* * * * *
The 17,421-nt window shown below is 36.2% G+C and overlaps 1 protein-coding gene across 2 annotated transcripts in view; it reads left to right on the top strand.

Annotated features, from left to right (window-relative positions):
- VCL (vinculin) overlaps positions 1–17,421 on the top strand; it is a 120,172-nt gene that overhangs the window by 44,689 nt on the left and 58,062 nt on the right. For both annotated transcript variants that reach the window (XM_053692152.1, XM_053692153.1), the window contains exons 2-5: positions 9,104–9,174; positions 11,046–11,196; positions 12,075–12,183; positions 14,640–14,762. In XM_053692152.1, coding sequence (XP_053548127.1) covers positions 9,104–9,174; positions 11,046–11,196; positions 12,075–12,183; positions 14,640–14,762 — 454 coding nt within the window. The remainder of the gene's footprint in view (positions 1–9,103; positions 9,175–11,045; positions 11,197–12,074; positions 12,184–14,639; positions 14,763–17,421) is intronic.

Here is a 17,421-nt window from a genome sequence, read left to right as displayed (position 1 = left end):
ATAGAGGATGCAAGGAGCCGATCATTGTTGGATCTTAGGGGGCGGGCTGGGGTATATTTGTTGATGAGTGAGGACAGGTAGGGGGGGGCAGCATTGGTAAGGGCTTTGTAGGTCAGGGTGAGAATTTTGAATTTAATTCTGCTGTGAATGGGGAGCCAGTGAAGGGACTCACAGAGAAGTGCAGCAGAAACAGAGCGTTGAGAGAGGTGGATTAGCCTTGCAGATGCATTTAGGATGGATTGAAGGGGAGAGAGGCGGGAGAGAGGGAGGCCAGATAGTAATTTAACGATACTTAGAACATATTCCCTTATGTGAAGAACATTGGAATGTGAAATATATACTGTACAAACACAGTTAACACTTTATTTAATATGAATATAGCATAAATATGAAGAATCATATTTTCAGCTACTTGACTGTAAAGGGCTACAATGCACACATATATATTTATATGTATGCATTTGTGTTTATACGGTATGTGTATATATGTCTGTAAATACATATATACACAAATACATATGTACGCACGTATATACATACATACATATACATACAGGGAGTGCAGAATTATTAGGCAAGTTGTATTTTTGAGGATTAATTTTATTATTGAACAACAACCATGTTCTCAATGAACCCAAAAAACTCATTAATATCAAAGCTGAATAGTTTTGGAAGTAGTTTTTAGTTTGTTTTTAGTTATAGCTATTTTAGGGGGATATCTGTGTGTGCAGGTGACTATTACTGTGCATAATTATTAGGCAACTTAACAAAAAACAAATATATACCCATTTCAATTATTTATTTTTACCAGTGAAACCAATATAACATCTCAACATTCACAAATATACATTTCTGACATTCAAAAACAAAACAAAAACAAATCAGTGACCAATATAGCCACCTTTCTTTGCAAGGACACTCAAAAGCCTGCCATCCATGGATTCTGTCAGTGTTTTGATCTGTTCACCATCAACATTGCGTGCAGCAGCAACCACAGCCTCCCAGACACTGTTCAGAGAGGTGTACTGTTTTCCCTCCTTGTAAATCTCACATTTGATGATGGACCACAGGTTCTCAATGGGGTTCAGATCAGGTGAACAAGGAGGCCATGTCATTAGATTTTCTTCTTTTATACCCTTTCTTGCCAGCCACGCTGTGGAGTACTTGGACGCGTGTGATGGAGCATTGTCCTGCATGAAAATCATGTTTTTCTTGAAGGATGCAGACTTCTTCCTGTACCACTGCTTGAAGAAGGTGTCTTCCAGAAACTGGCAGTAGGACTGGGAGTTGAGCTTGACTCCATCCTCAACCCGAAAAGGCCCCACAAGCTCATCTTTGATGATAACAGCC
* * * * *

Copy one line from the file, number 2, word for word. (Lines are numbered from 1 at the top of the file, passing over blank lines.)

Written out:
Annotated features, from left to right (window-relative positions):